This is cheating, really. ‘First Blood’ was way up in 1982 and I was 'the-hell-and-gone' to college in Dublin by then. Still I came back to Sligo to see it on the Saturday night with my friends. This was an influential film for me for quite an odd reason. It wasn’t the story or the characters or the actors or the music or the cinematography or the action or the violence. None of that. It was one thing and one thing only. The setting. That foggy town, the empty roads but, more than anything else, over-riding all other considerations., it was the woods. Those woods were so like the woods that lay in the hills around my town. For the first time ever, it seemed that there was the possibility that big cinematic stories could play out in a place that looked like the place where I lived. That was really something. After 'First Blood’ I ditched my trademark duffel and went out and bought an army surplus German parka. That coat and me stuck together for many years and kept me warm in the night when there weren't enough blankets for the bed.
Enter the Dragon.
I could go on all night but I better not. I’ll finish this with the ultimate matinee idol for my generation. Bruce Lee. Enter the Dragon was our 'Lone Ranger', our 'Cowboys and Indians', our 'Flash Gordon'. Never were our eyes widened in the darkened cinema, on a Saturday afternoon, as when Bruce was stalking the night time opium caves deep beneath Han’s Island. We loved everything about it. The flashback origin sequences, the naughty girlie bits, the Nunchucks, the Nunchucks, the Nunchucks. Our favourite bad guy was Bolo Yeung. We knew him only as Fat Bolo, Han's merciless enforcer on his Island of infamy. We all thought Bolo was fat but of course he wasn’t. He was, in fact, a much renowned body builder. Not to us though. To our short skinny minds there was only one hero and that was short and skinny Bruce Lee. “Here comes Fat Bolo”, we would tell each other gleefully, “Bruce will soon sort him out.” Although, in the end, it was John Saxon as Roper who did the necessary. Fat Bolo was dispatched with a single nad-crunching kick in his fat balls and we all cheered as he eased his fat frame, almost apologetically, down to the grass to die.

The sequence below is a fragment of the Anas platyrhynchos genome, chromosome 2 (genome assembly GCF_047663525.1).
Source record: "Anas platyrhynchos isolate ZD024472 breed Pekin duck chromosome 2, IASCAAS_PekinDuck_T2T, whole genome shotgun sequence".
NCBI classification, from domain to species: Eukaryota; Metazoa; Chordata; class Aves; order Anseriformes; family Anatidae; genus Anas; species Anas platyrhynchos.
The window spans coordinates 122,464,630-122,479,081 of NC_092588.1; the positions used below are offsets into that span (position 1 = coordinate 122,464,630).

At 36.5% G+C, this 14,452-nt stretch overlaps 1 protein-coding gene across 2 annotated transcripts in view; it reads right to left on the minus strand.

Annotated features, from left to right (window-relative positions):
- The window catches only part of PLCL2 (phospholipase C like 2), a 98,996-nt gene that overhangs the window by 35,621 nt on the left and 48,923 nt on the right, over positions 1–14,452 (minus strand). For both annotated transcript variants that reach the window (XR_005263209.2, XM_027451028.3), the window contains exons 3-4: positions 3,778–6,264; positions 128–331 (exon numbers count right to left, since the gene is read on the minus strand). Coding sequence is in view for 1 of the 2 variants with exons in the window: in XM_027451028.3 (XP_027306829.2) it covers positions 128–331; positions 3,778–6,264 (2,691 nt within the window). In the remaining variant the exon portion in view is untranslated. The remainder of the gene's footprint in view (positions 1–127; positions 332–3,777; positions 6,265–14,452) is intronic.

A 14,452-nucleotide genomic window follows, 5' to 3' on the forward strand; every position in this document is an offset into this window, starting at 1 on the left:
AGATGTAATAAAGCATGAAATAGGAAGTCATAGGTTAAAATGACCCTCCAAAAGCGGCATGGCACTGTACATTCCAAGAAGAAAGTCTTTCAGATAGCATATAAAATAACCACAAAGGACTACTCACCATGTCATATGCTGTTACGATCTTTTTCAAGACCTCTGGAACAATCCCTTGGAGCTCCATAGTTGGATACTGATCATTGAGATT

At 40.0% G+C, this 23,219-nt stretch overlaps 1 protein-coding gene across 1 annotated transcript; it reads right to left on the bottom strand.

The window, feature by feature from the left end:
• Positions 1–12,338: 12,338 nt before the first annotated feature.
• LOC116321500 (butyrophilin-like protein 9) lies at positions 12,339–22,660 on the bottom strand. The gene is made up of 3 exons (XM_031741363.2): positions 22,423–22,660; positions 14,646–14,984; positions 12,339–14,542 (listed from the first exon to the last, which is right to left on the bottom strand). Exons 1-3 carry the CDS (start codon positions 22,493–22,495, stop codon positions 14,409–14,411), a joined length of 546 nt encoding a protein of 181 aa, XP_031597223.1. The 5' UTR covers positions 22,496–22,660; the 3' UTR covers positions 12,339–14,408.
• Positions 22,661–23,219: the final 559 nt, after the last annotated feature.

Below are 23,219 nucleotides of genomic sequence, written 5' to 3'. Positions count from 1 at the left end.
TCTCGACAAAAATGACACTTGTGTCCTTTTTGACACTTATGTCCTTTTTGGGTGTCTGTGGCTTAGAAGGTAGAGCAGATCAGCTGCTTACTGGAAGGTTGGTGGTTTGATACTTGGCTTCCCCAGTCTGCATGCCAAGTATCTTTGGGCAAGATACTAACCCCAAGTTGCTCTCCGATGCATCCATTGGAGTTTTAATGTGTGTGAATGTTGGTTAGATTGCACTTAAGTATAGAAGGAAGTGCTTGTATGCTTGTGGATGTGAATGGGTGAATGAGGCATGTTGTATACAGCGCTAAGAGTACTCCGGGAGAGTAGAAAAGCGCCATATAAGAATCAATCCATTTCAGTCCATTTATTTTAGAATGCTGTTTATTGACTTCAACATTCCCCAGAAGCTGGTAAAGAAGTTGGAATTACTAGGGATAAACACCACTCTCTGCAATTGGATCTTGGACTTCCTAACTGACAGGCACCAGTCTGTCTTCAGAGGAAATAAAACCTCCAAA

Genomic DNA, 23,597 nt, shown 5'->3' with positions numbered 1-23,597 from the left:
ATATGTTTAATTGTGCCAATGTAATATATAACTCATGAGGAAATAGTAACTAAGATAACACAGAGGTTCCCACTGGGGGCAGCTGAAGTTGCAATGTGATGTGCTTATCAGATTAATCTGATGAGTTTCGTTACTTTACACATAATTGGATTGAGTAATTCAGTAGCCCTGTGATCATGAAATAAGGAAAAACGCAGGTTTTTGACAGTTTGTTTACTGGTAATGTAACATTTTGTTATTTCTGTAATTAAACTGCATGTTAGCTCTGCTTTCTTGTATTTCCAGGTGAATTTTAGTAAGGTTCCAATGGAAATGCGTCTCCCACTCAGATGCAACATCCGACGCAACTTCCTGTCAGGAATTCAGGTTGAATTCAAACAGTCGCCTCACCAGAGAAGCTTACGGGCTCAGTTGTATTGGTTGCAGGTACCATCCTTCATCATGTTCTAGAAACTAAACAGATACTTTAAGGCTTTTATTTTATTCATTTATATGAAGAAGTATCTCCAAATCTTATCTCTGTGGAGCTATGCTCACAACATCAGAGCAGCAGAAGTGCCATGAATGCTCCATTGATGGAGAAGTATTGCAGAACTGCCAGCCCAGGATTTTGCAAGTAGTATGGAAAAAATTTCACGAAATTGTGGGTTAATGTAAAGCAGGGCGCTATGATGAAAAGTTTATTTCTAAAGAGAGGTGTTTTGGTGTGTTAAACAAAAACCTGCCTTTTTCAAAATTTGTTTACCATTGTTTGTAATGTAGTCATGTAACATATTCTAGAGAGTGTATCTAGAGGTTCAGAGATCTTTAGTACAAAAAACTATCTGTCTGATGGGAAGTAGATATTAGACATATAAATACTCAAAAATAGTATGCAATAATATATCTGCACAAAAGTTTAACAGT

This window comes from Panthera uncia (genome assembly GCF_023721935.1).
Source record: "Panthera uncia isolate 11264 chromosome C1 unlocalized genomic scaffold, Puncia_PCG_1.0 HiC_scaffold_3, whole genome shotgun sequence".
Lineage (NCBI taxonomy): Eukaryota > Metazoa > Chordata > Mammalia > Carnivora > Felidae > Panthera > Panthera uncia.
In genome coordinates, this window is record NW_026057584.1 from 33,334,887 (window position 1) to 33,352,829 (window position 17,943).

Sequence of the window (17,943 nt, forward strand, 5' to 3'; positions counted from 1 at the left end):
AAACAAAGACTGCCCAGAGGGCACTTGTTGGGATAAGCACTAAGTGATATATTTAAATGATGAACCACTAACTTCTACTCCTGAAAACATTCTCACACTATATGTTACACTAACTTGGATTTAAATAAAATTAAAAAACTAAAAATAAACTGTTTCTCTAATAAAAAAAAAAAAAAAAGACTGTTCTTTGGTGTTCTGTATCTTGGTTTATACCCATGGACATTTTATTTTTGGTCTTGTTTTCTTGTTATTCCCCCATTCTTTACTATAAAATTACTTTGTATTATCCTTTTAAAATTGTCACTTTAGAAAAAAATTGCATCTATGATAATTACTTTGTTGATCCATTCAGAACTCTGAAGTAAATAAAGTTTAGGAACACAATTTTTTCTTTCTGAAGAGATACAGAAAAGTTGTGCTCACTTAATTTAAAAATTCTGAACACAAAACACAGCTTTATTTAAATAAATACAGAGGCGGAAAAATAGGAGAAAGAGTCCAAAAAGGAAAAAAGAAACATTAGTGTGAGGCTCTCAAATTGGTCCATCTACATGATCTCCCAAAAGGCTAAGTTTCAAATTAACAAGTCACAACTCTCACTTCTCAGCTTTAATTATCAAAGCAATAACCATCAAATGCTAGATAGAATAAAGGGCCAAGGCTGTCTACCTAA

Bruce got to deal with the Evil O’Hara in a scene that was highly censored in Ireland when we were young. All we ever knew was that the Evil O’Hara was killed by one rather innocuous kick which sent him careening into a line of seated pyjama-ed spectators. I still remember the frisson of excitement when, as an adult, I saw that scene on late night telly expand into broken bottles and head crushing slo-mo ecstasy.
Oh, and didn’t Han himself look quite a bit like Richard Nixon or was that just me?
After any of our multiple viewings of Enter The Dragon on a Saturday afternoon (we must have seen it twenty times) we would retire to one or other of our front gardens where we would kick the shit out of each other in mock Han-Island-Tournaments. I remember dear old Jumbo McCarrick walking past our garden while one such melee was in full swing and pleading with us.
“Why can’t you just punch each other in the face like we used to do?"